Board Member Spending on Training released
Conferences and training for school board members have cost the Charleston County School District more than $5,000 in the past year. The cost includes roughly $2,000 a piece for two members: Ruth Jordan and Elizabeth Kandrac.
Their spending is far more than other board members. Gregg Meyers and Arthur Ravenel do not take payment for board activities and cost the district no money on training. Three other members, Chairwoman Toya Hampton-Green, Chris Fraser, and Ann Oplinger each spent $40 on training and conferences. Board members Ray Toler and Chris Collins cost the district $845 and $548, respectively.
In 2006, board member Sandi Engelman took flak on the campaign trail for her spending. Opponents suggested that training seminars, conferences, and retreats were like mini-vacations for her and her husband, fellow board member David Engelman.
It was in defense of her spending that she made the now-famous comment about then-Superintendent Maria Goodloe-Johnson being on CPT, a comment many assumed to mean "Colored People's Time." —Greg Hambrick
High Tech High Becomes Medical Tech High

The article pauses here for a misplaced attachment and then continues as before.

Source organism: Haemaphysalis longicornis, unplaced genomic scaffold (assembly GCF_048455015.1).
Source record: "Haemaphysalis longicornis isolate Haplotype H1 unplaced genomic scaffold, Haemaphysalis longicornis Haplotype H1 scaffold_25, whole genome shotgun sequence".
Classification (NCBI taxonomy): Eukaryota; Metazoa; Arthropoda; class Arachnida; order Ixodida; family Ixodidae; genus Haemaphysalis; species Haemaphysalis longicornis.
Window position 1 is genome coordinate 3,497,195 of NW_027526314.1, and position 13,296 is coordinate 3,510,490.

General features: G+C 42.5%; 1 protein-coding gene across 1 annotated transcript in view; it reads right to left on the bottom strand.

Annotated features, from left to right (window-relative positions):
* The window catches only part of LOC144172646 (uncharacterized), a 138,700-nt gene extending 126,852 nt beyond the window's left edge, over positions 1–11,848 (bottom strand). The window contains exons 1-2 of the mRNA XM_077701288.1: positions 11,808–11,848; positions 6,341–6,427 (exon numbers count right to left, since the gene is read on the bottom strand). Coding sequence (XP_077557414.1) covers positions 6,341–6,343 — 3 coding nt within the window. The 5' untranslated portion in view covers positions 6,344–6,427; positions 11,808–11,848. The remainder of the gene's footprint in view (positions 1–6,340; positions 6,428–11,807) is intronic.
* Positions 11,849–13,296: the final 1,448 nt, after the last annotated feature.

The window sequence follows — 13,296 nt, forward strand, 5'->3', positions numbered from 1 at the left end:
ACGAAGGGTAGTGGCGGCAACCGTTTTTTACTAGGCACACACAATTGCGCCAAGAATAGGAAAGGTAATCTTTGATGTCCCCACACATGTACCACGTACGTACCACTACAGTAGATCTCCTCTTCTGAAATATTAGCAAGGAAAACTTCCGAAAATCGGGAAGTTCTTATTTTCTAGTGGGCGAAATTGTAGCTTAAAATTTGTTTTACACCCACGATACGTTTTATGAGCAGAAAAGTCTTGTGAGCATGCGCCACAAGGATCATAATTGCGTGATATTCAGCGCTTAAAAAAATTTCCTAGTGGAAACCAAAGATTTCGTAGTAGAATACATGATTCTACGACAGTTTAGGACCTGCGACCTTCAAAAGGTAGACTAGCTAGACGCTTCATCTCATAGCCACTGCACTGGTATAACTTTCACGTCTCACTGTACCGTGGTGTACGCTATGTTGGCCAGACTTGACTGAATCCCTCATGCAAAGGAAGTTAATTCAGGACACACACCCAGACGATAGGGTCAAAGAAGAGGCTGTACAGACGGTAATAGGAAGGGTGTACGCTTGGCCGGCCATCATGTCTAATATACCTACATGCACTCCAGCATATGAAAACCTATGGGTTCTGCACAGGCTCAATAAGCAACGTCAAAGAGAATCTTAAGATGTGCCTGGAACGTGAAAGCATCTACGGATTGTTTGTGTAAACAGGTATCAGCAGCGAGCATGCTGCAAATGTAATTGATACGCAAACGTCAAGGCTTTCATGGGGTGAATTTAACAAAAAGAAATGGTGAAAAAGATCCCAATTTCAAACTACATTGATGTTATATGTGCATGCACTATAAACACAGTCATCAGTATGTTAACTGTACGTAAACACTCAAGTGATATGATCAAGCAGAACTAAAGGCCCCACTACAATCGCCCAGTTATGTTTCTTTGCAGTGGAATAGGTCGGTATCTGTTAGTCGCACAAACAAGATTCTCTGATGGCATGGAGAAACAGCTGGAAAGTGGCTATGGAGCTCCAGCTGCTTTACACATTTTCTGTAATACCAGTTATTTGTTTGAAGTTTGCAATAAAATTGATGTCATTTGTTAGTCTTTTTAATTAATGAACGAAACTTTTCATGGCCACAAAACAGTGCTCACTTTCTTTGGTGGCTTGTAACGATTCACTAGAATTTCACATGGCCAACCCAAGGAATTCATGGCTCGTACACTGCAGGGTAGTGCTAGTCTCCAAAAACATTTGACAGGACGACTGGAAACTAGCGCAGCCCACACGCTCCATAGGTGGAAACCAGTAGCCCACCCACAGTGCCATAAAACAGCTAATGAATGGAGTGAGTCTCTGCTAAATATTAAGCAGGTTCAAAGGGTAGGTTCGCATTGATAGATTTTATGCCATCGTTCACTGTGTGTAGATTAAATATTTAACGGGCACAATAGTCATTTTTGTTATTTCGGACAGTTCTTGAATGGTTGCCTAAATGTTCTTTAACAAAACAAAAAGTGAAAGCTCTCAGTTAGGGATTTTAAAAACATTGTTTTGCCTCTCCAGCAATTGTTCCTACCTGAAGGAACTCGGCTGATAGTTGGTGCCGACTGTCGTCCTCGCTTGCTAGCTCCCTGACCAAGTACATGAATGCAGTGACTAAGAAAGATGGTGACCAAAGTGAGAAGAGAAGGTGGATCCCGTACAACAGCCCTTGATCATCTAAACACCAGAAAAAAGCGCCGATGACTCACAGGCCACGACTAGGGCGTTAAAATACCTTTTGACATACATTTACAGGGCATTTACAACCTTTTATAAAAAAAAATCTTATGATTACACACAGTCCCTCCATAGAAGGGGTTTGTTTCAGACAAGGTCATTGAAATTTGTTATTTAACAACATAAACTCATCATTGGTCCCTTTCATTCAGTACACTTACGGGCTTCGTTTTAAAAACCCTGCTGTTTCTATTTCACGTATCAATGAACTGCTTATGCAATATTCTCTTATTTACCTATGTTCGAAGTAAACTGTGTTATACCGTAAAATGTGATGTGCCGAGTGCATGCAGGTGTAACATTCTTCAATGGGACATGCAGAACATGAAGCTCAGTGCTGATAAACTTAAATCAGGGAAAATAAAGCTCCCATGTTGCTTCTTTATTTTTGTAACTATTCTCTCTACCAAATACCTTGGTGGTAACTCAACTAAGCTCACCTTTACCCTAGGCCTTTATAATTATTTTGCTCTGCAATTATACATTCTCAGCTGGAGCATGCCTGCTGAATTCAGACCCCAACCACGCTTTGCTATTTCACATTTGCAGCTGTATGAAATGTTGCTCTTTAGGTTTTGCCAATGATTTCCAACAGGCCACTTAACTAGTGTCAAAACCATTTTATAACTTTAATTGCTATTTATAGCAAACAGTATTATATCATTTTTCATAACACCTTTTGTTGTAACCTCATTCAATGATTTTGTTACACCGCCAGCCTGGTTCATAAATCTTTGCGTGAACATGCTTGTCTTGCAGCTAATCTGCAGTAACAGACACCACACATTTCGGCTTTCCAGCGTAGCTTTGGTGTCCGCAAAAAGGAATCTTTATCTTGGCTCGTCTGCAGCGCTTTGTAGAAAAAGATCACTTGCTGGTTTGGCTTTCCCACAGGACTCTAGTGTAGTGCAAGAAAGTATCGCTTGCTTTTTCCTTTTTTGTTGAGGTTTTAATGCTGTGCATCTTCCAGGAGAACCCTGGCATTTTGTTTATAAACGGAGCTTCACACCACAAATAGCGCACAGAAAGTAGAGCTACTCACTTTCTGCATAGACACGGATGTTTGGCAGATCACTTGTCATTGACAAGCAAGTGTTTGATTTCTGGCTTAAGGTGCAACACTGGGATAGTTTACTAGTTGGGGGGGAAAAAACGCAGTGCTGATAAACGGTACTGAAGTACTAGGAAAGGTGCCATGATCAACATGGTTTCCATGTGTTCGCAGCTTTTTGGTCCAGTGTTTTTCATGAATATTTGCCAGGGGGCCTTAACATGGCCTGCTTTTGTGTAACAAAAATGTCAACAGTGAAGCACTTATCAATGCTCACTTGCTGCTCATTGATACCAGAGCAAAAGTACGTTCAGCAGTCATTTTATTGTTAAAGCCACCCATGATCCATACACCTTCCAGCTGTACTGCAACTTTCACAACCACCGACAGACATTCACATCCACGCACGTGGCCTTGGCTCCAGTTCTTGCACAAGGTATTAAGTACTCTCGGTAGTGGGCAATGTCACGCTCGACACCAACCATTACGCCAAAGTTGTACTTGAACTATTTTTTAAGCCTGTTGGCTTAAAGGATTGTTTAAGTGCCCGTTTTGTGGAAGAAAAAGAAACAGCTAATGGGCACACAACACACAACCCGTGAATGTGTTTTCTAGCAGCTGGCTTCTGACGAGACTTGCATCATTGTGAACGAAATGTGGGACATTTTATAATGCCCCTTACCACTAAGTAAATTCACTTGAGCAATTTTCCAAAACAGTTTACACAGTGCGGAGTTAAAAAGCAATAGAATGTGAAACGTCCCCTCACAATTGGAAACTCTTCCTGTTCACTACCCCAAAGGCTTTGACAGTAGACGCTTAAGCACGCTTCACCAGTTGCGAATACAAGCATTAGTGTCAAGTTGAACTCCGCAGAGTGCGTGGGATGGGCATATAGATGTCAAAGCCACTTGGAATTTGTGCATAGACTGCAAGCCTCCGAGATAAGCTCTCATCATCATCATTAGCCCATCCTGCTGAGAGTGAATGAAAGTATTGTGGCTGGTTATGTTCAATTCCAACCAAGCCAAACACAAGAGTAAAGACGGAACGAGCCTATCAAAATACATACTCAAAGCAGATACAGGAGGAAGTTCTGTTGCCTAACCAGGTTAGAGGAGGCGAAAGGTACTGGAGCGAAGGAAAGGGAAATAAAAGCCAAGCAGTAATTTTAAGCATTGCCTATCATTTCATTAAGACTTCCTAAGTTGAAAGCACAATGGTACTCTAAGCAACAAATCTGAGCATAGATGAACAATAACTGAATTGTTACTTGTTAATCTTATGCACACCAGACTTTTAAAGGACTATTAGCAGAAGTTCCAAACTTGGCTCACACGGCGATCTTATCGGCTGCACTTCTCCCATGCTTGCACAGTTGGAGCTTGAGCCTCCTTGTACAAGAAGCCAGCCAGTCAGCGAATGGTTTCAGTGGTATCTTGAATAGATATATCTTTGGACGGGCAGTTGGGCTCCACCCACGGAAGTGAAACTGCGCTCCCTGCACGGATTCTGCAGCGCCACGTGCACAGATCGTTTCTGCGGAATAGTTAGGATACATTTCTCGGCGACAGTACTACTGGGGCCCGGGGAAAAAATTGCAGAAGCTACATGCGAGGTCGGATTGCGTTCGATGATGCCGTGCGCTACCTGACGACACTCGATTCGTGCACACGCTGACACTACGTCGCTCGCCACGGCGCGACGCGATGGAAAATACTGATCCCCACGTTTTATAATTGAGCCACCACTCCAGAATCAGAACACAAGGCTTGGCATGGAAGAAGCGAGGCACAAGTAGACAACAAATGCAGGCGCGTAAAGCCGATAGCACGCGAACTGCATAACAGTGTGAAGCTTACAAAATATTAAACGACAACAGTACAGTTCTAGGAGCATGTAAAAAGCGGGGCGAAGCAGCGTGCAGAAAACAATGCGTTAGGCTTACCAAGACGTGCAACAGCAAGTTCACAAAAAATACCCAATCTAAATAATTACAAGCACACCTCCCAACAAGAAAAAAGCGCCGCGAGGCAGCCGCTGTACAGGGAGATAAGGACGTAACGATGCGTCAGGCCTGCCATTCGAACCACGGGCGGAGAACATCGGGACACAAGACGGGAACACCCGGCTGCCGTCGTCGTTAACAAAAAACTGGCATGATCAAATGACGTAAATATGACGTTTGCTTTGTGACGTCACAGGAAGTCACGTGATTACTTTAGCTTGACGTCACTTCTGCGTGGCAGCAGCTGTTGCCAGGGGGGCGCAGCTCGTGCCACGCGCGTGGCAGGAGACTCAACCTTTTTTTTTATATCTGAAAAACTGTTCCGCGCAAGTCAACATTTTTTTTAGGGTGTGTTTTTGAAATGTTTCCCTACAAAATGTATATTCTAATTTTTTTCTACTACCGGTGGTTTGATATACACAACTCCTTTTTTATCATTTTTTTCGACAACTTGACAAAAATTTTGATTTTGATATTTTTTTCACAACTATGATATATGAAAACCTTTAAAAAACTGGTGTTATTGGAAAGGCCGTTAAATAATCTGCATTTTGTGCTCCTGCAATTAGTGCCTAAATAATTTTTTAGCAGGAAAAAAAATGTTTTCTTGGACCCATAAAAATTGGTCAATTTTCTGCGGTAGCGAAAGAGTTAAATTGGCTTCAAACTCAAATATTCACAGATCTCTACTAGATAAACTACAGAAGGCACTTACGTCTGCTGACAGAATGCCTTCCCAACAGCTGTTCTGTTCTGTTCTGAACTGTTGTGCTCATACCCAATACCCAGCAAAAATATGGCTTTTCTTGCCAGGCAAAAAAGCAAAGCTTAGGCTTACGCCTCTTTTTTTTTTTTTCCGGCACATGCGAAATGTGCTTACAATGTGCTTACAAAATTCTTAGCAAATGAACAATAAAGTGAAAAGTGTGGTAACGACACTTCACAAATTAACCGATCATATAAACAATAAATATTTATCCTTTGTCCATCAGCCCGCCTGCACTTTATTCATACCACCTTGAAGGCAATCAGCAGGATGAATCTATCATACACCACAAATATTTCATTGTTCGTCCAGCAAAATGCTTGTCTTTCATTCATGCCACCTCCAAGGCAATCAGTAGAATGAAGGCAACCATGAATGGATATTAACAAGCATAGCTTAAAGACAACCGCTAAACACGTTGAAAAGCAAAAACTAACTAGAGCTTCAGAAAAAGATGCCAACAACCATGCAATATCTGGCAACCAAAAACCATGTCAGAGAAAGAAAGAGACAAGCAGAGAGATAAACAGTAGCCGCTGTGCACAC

Charleston County School District's vision for an education for students that incorporates new technology, opening the door for careers in forward-thinking fields like aviation and advanced security, has met the harsh light of the recession.
After two years on ice, the school district's vision for an innovative high school now includes a preparatory program for a career in massage therapy.
"Local conditions and the economy have changed the job market in the Trident region," reads a staff report on the shift in focus.
Once referred to as a "high tech" high school, the program is now called Lowcountry Technical Academy, with the less ambitious goal of preparing students for a variety of collegiate medical courses, followed by careers in nursing or as dental or veterinary technicians.
One major hurdle for any development of a tech program has been funding. In June, the board voted to make debt payments as opposed to increasing money for school operations. Chairwoman Toya Hampton-Green, who voted against the budget, wasted no time pointing out how that would impair a program like this.
"It's relevant to point out in times like this when it's going to hurt us that there are consequences in the budget we passed," she said. —Greg Hambrick